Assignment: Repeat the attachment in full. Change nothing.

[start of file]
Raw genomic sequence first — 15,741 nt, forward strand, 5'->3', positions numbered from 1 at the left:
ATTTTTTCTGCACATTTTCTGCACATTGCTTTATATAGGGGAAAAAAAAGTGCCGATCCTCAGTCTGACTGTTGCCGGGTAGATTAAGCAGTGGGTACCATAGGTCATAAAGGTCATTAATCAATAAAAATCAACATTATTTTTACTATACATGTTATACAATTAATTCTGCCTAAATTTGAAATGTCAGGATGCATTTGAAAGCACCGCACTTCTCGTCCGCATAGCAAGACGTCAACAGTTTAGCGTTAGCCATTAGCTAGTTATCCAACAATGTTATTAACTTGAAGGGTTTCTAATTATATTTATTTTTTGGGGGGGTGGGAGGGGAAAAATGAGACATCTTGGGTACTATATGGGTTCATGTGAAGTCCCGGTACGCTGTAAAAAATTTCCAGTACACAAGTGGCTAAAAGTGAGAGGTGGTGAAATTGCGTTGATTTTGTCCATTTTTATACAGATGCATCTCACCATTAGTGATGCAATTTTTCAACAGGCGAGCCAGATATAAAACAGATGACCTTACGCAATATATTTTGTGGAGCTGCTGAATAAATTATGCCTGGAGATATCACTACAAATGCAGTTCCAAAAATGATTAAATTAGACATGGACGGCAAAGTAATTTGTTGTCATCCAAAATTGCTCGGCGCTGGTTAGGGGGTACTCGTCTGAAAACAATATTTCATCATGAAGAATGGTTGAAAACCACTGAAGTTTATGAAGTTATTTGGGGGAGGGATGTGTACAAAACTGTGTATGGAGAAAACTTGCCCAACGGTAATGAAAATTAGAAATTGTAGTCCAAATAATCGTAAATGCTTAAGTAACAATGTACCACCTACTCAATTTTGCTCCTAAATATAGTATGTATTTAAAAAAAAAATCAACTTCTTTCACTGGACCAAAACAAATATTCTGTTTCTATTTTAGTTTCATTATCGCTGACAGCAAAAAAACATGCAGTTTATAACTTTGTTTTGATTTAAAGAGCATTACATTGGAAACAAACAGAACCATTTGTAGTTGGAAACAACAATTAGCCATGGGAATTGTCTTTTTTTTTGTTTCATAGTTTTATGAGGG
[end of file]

Raw genomic sequence first — 15,741 nt, forward strand, 5'->3', positions numbered from 1 at the left:
ATTTTTTCTGCACATTTTCTGCACATTGCTTTATATAGGGGAAAAAAAAGTGCCGATCCTCAGTCTGACTGTTGCCGGGTAGATTAAGCAGTGGGTACCATAGGTCATAAAGGTCATTAATCAATAAAAATCAACATTATTTTTACTATACATGTTATACAATTAATTCTGCCTAAATTTGAAATGTCAGGATGCATTTGAAAGCACCGCACTTCTCGTCCGCATAGCAAGACGTCAACAGTTTAGCGTTAGCCATTAGCTAGTTATCCAACAATGTTATTAACTTGAAGGGTTTCTAATTATATTTATTTTTTGGGGGGGTGGGAGGGGAAAAATGAGACATCTTGGGTACTATATGGGTTCATGTGAAGTCCCGGTACGCTGTAAAAAATTTCCAGTACACAAGTGGCTAAAAGTGAGAGGTGGTGAAATTGCGTTGATTTTGTCCATTTTTATACAGATGCATCTCACCATTAGTGATGCAATTTTTCAACAGGCGAGCCAGATATAAAACAGATGACCTTACGCAATATATTTTGTGGAGCTGCTGAATAAATTATGCCTGGAGATATCACTACAAATGCAGTTCCAAAAATGATTAAATTAGACATGGACGGCAAAGTAATTTGTTGTCATCCAAAATTGCTCGGCGCTGGTTAGGGGGTACTCGTCTGAAAACAATATTTCATCATGAAGAATGGTTGAAAACCACTGAAGTTTATGAAGTTATTTGGGGGAGGGATGTGTACAAAACTGTGTATGGAGAAAACTTGCCCAACGGTAATGAAAATTAGAAATTGTAGTCCAAATAATCGTAAATGCTTAAGTAACAATGTACCACCTACTCAATTTTGCTCCTAAATATAGTATGTATTTAAAAAAAAAATCAACTTCTTTCACTGGACCAAAACAAATATTCTGTTTCTATTTTAGTTTCATTATCGCTGACAGCAAAAAAACATGCAGTTTATAACTTTGTTTTGATTTAAAGAGCATTACATTGGAAACAAACAGAACCATTTGTAGTTGGAAACAACAATTAGCCATGGGAATTGTCTTTTTTTTTGTTTCATAGTTTTATGAGGG